Competitive Ineptitude 5 Installing a path to permanent success

By | 2014-02-10T13:38:51+00:00 February 10th, 2014|0 Comments

Path to Success in African Trade Successful societies have structures that under girth their success. In societies that have a long history of prosperity, the structures are institutional in nature. For instance, Western nations have Judeo-Christian ethos, Capitalism, and the rule of law. In the case of Nuevo-rich nations like Japan, China, South Korea, Taiwan, Singapore, Brazil, etc., they have muscled their way into the class of affluent nations by developing socio-economic structures that enabled them to compete with established economic giants in the western alliance. It is not by accident. Rather it is through crafting ways and means of fighting for and gaining ground on countries that had a more than one thousand years head start on matters pertaining to social-economic prosperity. The “old-money” countries have built an entrenched culture of entitlement and ownership through having free rein on the world’s resources during that span and it is not easy to get a seat at the table. However, it is not an exclusion based on phantom criteria. It is based on the ability of any country to earn their way by becoming competitive and by demonstrating exceptional governance and transparentlycivil socio-political culture.

success in African BusinessRegarding the formula for achieving success by countries, it is necessary to point out that there is no silver bullet that can assure or ignite the process. Rather, it is a series of momentum building actions and initiatives that combine to trigger a run towards prosperity. An example of how a country can deploy competitive advantage can be evidenced in Brazil’s response to the rise in the price of crude oil in 1973. The increase caused great economic hardship for the country which at the time was already in the throes of severe economic problems. Brazil was by all definitions an economic basket case for most of the 1970s and 80s.Then its political leaders took action. They implemented many initiatives, one of the most important of which was a bio-ethanol fuel initiativethat was designed to reduce dependence on imported crude oil. It was a far reaching initiative that not only has effectively made Brazil energy independent but also introduced large-scale production of alternative fuels to the world. The program was launched in 1975 in response to the afore-referenced dramatic rise in the price of crude oil. Today as a result of the program, Brazil has the world’s largest bio-fuels economy.It has taken three decades, but the fruit of its initiative of thirty-seven years ago is a prosperous and enterprising energy sector that has been a major driver of Brazil’s economic bounce-back.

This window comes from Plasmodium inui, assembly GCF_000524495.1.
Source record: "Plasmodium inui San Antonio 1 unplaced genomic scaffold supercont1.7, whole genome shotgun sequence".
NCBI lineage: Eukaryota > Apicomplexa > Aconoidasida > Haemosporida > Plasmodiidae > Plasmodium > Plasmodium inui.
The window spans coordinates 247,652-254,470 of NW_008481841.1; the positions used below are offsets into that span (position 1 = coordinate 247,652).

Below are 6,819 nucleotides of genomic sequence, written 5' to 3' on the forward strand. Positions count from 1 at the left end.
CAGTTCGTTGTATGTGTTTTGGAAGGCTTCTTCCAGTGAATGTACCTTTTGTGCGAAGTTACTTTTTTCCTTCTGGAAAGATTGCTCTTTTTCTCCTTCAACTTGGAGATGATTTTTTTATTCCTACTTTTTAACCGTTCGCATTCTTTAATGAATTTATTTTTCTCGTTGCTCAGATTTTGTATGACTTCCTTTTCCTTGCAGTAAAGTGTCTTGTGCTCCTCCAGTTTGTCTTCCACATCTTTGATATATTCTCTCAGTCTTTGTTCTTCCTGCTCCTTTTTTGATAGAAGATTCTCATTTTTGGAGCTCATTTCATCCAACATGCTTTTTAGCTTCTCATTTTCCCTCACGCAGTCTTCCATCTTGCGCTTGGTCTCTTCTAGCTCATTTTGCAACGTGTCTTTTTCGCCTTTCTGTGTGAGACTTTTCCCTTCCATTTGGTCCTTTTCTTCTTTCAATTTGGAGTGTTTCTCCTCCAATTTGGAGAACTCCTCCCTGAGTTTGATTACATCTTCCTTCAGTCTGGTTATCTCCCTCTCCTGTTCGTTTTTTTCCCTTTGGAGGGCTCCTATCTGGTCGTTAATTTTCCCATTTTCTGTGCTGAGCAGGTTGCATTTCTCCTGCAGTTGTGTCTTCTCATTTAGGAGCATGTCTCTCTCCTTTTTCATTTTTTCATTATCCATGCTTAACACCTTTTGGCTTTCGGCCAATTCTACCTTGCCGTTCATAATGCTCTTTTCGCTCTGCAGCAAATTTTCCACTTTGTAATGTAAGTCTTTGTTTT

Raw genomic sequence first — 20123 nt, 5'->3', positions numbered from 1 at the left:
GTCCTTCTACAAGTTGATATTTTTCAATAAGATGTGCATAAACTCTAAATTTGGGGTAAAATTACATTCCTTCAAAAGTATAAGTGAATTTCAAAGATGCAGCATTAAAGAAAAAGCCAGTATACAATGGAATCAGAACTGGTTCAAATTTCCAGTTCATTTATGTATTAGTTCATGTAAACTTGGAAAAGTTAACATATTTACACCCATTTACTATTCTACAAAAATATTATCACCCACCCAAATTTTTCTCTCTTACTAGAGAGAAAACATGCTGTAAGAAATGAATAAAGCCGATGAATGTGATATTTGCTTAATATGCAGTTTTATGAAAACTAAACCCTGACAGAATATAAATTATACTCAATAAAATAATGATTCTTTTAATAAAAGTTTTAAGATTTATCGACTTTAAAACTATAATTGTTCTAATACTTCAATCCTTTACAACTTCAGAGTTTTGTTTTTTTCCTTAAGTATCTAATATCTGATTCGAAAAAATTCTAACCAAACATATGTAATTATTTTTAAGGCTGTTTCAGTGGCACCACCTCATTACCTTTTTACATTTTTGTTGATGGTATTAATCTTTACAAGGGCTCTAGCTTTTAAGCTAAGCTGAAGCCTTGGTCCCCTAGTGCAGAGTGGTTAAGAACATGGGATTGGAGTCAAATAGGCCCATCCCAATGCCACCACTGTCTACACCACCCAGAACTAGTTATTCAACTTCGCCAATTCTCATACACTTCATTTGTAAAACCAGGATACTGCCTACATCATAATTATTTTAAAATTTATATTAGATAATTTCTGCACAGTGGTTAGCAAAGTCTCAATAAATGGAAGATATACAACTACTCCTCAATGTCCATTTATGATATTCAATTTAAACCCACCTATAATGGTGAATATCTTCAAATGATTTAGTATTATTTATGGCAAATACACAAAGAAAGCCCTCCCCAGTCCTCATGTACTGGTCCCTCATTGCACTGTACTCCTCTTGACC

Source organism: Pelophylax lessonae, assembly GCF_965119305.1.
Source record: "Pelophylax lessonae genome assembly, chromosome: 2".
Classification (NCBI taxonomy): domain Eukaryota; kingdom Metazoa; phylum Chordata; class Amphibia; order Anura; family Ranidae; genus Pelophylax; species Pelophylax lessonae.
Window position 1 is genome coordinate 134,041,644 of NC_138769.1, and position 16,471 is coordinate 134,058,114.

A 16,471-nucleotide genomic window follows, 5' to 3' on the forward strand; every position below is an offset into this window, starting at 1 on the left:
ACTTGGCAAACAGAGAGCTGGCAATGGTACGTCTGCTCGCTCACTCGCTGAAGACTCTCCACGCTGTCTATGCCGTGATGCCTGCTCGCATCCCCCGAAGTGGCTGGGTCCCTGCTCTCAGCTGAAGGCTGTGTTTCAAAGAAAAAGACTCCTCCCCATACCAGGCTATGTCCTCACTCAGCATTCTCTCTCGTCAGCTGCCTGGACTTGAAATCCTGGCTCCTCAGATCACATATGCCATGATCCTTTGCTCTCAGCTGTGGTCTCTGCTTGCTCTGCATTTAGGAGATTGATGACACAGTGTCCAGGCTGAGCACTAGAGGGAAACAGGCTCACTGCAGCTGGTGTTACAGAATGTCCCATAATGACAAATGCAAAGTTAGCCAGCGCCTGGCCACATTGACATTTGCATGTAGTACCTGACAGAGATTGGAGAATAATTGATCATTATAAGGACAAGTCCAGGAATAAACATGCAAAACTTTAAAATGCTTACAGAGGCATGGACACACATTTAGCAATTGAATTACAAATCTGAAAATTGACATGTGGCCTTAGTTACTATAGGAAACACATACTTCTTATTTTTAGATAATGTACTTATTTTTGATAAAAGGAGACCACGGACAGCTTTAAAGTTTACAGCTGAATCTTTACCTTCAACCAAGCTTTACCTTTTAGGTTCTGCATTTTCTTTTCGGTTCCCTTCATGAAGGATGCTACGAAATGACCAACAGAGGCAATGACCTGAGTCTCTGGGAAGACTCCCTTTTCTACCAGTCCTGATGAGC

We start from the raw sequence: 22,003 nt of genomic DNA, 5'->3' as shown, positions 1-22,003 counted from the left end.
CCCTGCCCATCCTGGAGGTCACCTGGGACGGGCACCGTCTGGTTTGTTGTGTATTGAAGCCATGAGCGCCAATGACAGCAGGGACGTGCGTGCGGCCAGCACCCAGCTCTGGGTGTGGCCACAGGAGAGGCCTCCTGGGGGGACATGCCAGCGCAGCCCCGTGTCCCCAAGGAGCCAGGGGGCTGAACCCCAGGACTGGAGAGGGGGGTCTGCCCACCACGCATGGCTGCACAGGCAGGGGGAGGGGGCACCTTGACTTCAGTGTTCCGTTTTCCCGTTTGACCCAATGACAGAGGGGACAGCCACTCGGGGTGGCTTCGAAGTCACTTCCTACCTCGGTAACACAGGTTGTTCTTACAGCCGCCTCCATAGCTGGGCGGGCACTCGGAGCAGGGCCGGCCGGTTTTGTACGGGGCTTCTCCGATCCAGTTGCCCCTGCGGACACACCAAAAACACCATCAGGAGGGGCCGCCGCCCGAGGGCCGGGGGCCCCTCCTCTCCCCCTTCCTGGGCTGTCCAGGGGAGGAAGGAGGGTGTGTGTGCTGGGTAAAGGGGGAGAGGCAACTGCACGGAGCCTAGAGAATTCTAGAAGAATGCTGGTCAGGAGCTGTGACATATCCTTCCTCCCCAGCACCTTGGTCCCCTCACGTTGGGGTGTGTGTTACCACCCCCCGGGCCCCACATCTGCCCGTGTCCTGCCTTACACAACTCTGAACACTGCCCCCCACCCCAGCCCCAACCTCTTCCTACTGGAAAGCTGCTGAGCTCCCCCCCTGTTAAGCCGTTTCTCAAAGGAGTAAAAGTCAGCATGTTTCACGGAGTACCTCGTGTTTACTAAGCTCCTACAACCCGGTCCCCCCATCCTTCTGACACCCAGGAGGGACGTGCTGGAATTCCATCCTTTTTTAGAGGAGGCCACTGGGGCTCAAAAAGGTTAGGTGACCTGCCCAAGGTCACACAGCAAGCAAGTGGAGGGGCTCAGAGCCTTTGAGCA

Why some societies successful and others are not?

success with African tradeThe question of how societies and countries become economically successful has been a major quandary in the well-rehearsed rhetoric dispensed by multilateral agencies like the IMF, World Bank and by administrators of Do-Gooder organizations NGOs and Non-Profits involved in matters relating to development. Classical Economic reasoning has failed to alleviate the conundrum and the intervention efforts of Non-Profits and NGOs in many cases have made matters much worse than if they had stayed away. The fact that in many cases non-profits are contracted by governments to dispense Aid funds, thereby indirectly funding the budgets of the non-profits, clearly calls into to question the ability of such organizations to be an impartial, unimpeachable arbiter.Their derivative activities reveal a dubious purpose and agenda that at best is not driven by the need to create a free standing independent entity. At worst, it is perceivable as being purposely driven by the desire to perpetuate dependence and poverty in the countries they are supposed to be helping.The quandary is reposed in a simple question: Why are some societies successful and others are not?

Success requires cultural changes